While the economy has rebounded, more and more states are changing the requirements for residents to receive welfare and now Kansas has joined their ranks.
The state’s House of Representatives is currently considering House Bill 2600, which would force those receiving Kansas Food Assistance to work at least 20 hours a week. Additionally, the bill would reduce the amount of time individuals could receive Temporary Cash Assistance for Needy Families (TANF) from 42 months to 30 months, as well as require recipients to self-report any fraudulent activity or risk their benefits, The Salina Post reported.
Republican Rep. John Whitmer told the House Committee on Health and Human Services, of which he is a member, that the bill is “common-sense legislation.” On the other side of the aisle, Democratic committee members Rep. Jim Ward and Rep. John Wilson said they were concerned that the requirements would harm those who didn’t commit fraud maliciously and shames welfare recipients.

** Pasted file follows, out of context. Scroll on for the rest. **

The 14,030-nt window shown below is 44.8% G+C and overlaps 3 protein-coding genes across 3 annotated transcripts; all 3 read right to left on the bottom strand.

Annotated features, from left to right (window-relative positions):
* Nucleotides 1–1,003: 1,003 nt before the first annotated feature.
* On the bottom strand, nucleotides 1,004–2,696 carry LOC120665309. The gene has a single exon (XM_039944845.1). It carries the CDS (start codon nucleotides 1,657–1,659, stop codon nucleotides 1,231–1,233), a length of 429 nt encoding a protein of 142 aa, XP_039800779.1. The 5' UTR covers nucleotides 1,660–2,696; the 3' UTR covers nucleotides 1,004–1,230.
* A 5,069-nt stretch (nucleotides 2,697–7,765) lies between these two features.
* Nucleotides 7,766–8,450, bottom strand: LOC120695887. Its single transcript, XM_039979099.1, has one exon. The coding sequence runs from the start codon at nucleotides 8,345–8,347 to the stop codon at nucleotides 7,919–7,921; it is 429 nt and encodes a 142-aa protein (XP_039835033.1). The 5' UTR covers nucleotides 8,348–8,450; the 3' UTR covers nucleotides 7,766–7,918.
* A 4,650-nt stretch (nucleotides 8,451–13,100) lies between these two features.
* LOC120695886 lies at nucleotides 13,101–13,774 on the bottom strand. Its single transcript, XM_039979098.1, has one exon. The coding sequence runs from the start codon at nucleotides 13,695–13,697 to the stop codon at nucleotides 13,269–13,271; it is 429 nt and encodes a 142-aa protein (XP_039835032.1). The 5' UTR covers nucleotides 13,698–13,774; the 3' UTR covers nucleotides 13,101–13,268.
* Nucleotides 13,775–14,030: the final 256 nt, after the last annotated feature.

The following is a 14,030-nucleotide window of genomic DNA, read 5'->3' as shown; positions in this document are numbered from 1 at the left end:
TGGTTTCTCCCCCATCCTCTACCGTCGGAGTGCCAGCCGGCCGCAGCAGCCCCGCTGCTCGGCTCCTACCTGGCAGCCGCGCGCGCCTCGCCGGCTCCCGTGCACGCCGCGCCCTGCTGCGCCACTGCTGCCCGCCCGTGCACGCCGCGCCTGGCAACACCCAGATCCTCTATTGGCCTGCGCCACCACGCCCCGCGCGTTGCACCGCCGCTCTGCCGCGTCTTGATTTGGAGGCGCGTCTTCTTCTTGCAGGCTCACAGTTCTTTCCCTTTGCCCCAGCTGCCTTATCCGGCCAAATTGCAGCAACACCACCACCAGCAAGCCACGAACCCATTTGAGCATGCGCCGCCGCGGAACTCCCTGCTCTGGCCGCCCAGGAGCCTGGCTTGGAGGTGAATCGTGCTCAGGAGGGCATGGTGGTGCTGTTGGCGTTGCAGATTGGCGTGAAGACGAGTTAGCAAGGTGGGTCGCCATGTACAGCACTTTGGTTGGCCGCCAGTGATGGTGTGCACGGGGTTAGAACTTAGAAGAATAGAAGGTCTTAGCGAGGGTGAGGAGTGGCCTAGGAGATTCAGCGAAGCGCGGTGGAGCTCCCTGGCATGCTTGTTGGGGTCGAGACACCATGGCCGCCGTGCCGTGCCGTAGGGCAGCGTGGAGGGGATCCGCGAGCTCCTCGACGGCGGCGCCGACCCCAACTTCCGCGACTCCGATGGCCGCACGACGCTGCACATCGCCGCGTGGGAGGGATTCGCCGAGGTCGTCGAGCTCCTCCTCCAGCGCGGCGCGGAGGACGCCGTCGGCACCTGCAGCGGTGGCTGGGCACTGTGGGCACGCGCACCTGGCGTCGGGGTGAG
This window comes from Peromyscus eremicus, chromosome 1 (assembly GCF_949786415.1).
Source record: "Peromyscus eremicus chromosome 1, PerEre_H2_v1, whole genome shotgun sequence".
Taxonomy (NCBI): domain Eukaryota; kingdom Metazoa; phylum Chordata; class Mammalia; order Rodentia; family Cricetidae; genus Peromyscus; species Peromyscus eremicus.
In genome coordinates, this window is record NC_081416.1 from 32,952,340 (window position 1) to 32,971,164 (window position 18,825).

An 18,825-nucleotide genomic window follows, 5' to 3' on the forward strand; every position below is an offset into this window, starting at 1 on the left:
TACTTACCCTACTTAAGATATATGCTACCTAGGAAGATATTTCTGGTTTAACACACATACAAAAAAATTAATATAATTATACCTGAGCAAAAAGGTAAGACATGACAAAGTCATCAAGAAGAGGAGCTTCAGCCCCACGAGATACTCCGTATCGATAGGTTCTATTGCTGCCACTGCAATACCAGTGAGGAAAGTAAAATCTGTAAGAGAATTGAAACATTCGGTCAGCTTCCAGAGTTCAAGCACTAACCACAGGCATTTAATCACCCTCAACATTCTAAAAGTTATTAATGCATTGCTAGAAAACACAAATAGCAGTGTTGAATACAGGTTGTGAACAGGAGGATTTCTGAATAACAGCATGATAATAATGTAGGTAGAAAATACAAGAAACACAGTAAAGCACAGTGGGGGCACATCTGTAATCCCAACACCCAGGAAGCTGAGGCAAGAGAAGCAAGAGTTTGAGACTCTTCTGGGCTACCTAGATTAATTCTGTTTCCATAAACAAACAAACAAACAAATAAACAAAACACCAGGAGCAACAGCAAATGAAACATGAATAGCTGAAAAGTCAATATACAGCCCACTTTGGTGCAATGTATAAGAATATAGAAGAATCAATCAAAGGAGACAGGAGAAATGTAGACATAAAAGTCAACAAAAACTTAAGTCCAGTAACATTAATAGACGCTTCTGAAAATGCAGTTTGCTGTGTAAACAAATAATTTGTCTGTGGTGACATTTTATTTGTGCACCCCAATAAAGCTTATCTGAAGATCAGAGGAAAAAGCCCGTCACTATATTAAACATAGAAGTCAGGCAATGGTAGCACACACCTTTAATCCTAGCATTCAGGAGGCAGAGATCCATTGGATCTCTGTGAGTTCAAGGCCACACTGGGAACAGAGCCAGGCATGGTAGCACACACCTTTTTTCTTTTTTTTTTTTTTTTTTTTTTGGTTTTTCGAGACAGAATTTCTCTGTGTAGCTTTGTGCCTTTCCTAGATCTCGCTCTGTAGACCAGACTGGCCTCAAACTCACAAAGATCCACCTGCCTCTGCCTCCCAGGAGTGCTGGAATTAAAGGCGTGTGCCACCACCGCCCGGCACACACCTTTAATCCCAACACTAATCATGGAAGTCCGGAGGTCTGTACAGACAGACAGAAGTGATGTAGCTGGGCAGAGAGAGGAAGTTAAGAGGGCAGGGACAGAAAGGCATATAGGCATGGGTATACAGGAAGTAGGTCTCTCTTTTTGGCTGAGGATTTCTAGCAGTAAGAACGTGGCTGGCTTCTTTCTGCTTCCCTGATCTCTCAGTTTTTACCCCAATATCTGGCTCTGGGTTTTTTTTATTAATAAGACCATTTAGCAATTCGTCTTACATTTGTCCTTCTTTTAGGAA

“Does it give you any sense of problem that you’re forcing people at the risk of losing their benefits to give evidence that might be against them and that right against self-incrimination?” Ward asked.
Sandra Kimmons, the director of economic and employment services for Department of Children and Families, said that the legislation is supposed to make sure those who need assistance are the individuals who receive it. “It is our ultimate goal to help individuals move from poverty to prosperity through self-reliance,” Kimmons said.
Last week, the state’s Senate has approved Bill 372, also known as the Hope, Opportunity and Prosperity for Everyone (HOPE) Act. Recipients would only be able to accept TANF for 36 months for their entire life, compared to 48 months. The bill also strengthened work requirements by requiring recipients to accept a “suitable employment offer” and forbid them from quitting if they were working at least 30 hours a week.
Republican Sen. Michael O’Donnell said that less people have been using TANF as a result of the work requirements and time limits on the welfare program. “Having the opportunity to get a work requirement in the bill allows people the opportunity to get their GED, to go to college,” he told KCUR. That’s what’s going to make the difference between being in the cycle of dependence and being out of it.”